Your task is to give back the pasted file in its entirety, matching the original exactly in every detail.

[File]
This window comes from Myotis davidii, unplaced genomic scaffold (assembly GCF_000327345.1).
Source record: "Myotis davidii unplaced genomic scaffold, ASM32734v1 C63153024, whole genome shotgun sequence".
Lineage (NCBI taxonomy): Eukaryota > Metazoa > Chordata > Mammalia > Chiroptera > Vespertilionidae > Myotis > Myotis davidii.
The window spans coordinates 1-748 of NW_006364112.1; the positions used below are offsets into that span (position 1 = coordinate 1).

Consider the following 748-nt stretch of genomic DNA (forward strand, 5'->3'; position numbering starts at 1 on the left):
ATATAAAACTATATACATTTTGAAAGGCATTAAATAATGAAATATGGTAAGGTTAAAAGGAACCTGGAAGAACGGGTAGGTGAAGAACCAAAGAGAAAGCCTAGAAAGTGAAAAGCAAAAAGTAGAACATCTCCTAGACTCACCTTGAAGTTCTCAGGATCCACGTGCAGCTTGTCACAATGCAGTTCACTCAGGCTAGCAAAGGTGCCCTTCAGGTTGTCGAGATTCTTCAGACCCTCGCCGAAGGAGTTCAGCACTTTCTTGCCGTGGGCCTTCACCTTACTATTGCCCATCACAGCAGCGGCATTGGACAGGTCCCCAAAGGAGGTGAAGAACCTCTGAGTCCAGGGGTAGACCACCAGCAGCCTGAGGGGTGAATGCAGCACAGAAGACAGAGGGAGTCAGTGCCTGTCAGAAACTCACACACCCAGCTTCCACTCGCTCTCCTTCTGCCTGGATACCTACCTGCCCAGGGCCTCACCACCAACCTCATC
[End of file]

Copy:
This window comes from Myotis davidii, unplaced genomic scaffold (assembly GCF_000327345.1).
Source record: "Myotis davidii unplaced genomic scaffold, ASM32734v1 C63153024, whole genome shotgun sequence".
Lineage (NCBI taxonomy): Eukaryota > Metazoa > Chordata > Mammalia > Chiroptera > Vespertilionidae > Myotis > Myotis davidii.
The window spans coordinates 1-748 of NW_006364112.1; the positions used below are offsets into that span (position 1 = coordinate 1).

Consider the following 748-nt stretch of genomic DNA (forward strand, 5'->3'; position numbering starts at 1 on the left):
ATATAAAACTATATACATTTTGAAAGGCATTAAATAATGAAATATGGTAAGGTTAAAAGGAACCTGGAAGAACGGGTAGGTGAAGAACCAAAGAGAAAGCCTAGAAAGTGAAAAGCAAAAAGTAGAACATCTCCTAGACTCACCTTGAAGTTCTCAGGATCCACGTGCAGCTTGTCACAATGCAGTTCACTCAGGCTAGCAAAGGTGCCCTTCAGGTTGTCGAGATTCTTCAGACCCTCGCCGAAGGAGTTCAGCACTTTCTTGCCGTGGGCCTTCACCTTACTATTGCCCATCACAGCAGCGGCATTGGACAGGTCCCCAAAGGAGGTGAAGAACCTCTGAGTCCAGGGGTAGACCACCAGCAGCCTGAGGGGTGAATGCAGCACAGAAGACAGAGGGAGTCAGTGCCTGTCAGAAACTCACACACCCAGCTTCCACTCGCTCTCCTTCTGCCTGGATACCTACCTGCCCAGGGCCTCACCACCAACCTCATC